Why is Sherlock Holmes still so popular?


Arthur Conan Doyle wrote the first Sherlock Holmes story in 1886. It was published a year later in the Beeton’s Christmas Annual of 1887. Holmes was instantly popular, and went on to feature in a further 56 short stories and 4 novels by Conan Doyle over the next 40 years.

However, the stories of Sherlock Homes, the world’s greatest detective, were not to remain the preserve of Conan Doyle alone. Such is the love for the literary detective, his partner in detection Dr John Watson and his arch enemy, James Moriarty that they have been recreated by dozens of other writers, film directors, and television companies since Doyle’s death.

When talking about his novel, The House of Silk, the first Sherlock Holmes mystery to be authorised by Conan Doyle’s estate, Anthony Horowitz explained that he’d be an admirer of the Holmes mysteries since he was sixteen. He was in love with the whole package Doyle created and wrapped in the atmosphere of 19th century London. “It’s the fog, the cobblestones, the fire flickering, the River Thames, the sound of the Stradivarius, the strange villains,” he says. “It’s the last gasp of English history before technology takes over. … It really is the last glimmer of an entire age before it comes to modern times just around the corner. Maybe that’s why we want to cling … to it and remember it.”

Robert Downey Jr was a popular Holmes in Guy Richie’s Hollywood version of Holmes, and few Sherlock Holmes fans would argue against the brilliance of Basil Rathbone’s depiction of the great detective for the big screen, and Jeremy Brett’s perfect Holmes for ITV in the 1980’s.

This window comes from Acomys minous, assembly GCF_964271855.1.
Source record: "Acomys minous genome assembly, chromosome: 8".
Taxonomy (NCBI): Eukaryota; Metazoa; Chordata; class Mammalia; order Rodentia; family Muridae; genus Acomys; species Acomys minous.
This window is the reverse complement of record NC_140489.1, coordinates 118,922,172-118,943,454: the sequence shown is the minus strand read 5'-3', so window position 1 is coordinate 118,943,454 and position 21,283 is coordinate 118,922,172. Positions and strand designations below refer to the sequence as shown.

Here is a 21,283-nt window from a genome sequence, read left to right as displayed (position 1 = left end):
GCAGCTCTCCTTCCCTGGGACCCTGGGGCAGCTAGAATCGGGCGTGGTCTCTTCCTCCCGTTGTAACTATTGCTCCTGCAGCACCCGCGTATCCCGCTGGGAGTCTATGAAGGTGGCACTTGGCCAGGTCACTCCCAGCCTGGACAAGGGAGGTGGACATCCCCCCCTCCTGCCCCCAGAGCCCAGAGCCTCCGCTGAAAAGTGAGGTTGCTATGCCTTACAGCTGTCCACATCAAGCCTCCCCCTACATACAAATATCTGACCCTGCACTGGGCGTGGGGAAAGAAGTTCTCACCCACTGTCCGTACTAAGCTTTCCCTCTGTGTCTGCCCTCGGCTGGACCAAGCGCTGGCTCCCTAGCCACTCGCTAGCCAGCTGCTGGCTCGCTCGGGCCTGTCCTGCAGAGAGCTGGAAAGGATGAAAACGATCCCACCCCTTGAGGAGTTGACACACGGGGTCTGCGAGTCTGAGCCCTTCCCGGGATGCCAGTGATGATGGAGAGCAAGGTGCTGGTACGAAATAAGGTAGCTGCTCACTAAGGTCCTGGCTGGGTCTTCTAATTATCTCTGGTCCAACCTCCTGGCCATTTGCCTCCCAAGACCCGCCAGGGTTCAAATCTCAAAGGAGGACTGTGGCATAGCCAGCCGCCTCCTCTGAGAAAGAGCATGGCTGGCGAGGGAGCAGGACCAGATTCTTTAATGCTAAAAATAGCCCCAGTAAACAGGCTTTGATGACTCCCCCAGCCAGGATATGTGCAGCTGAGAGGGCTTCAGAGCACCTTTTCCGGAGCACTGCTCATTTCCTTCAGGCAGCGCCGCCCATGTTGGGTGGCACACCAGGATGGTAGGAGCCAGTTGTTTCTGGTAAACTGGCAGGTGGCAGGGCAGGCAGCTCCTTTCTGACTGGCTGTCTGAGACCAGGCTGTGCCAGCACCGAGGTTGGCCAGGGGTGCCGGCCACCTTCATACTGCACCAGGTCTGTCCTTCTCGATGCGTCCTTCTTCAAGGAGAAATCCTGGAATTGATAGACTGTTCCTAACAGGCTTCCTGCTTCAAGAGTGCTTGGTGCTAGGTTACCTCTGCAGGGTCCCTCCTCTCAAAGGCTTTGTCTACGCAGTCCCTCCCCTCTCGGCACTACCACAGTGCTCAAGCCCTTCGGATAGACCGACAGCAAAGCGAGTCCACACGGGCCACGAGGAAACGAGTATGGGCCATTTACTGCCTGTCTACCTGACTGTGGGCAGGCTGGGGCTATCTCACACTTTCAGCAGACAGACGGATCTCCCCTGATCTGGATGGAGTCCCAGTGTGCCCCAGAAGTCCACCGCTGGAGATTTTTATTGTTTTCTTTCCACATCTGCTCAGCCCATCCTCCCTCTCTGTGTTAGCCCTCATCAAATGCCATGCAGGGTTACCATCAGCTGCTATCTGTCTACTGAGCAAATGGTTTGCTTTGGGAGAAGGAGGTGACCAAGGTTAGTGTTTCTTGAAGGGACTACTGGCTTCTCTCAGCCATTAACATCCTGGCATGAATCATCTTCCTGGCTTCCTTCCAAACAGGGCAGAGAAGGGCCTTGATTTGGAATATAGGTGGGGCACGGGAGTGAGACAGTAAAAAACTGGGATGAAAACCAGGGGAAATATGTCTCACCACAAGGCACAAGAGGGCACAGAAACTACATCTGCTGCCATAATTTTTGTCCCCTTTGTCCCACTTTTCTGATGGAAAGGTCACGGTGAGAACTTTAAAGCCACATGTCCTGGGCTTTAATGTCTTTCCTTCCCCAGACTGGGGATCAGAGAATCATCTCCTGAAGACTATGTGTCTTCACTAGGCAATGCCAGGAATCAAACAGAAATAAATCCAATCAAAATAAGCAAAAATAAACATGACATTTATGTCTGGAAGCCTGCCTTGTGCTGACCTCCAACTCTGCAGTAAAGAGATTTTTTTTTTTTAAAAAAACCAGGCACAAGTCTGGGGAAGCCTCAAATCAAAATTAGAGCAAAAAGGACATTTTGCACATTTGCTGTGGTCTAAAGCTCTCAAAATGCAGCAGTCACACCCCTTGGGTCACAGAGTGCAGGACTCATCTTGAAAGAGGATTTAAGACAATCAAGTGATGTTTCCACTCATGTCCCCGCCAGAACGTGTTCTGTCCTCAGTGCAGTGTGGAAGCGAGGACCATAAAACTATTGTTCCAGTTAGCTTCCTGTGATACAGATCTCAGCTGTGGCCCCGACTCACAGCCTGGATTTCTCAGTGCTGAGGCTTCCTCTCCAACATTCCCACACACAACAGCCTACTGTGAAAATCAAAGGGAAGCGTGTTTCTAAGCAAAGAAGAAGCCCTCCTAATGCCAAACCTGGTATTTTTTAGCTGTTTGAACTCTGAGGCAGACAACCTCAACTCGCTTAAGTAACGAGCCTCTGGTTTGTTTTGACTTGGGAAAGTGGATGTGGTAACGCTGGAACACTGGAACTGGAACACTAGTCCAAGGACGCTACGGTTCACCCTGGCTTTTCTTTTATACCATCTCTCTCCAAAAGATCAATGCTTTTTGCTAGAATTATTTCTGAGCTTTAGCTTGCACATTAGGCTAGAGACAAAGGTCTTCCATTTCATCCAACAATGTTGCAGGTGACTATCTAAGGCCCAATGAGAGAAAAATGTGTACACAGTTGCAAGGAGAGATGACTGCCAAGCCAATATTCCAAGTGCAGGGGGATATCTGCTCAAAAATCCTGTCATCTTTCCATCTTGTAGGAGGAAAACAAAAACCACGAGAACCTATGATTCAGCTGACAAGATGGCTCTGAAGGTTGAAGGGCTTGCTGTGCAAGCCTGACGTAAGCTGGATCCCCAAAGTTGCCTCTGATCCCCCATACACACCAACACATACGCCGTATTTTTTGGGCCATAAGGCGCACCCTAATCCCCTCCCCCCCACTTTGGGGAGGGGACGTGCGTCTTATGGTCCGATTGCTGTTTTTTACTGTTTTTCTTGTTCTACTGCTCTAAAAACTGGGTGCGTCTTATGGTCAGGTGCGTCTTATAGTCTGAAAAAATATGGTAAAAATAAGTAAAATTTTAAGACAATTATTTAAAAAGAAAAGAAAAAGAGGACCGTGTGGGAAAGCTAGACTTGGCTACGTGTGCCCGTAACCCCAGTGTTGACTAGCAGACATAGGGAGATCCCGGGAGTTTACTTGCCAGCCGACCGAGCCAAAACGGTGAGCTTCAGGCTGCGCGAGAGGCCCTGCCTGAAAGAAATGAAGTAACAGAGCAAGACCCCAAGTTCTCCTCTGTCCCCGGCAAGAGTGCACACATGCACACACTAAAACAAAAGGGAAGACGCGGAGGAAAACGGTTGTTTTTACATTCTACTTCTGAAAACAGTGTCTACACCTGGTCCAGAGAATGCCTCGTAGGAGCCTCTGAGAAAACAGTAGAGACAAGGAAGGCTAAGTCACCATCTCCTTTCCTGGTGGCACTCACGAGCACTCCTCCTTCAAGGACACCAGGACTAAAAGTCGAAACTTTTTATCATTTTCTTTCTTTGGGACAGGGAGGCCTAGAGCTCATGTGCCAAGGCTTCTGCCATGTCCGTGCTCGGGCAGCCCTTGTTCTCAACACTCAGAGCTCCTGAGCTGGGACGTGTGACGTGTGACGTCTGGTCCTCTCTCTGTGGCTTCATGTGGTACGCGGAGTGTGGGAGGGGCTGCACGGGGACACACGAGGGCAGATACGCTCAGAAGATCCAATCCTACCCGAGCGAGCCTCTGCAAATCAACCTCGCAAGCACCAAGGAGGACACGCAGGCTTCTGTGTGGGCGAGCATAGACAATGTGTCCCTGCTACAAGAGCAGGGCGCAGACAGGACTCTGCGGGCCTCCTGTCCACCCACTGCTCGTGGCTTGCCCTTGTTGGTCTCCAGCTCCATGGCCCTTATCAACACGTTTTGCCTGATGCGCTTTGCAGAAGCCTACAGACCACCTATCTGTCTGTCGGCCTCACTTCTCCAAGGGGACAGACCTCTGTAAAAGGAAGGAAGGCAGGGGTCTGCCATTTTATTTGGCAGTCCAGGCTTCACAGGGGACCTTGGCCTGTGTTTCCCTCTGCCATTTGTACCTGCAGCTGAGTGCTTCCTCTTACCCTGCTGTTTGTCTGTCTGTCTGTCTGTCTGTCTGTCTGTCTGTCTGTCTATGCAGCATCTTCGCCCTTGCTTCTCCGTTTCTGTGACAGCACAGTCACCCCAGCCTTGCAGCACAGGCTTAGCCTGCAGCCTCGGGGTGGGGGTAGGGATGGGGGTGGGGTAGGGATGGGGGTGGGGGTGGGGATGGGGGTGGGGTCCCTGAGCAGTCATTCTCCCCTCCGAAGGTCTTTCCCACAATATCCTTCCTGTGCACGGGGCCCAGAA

In 2010 Sherlock Holmes came bang up to date, with Steven Moffat and Mark Gatiss’ modernising of the tales. Using a contemporary backdrop, Sherlock, Dr. Watson and Mrs Hudson are transplanted from Victorian to modern London. By staying faithful to Doyle’s stories but adding a dark layer of modern suspense via text messages, bombs and scientific analysis in an up-to-the-minute laboratory, the appeal remains much the same.

But why do we still love Holmes? It has to be the combination of Sherlock’s intellect, his fascinating skills of deduction and observation, as well as the manner in which Holmes works, that draws us in. Once he becomes involved in a case, nothing else matters until it is solved. We join him, up close and personal, at a murder scene – fascinated rather than reviled.

On a personal level, Sherlock also fascinates. He can solve any crime, but he remains socially inept and tactless – traits which actually endear him to his sympathetic and admiring readers and viewers. His friendship with Watson is also intriguing. They argue and spat, but their loyalty to each other is guaranteed.

Sherlock Holmes is the world’s most famous detective, and arguably one of the most enduring literary characters of all time. The only remaining question is, how will the story be developed next?

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Dr Kathryn Bates is a graduate of archaeology and history. She has excavated across the world as an archaeologist, and tutored medieval history at Leicester University. She joined the administrative team at Oxford Open Learning twelve years ago. Alongside her distance learning work, Dr Bates is a bestselling novelist, and an itinerant creative writing tutor for primary school children.

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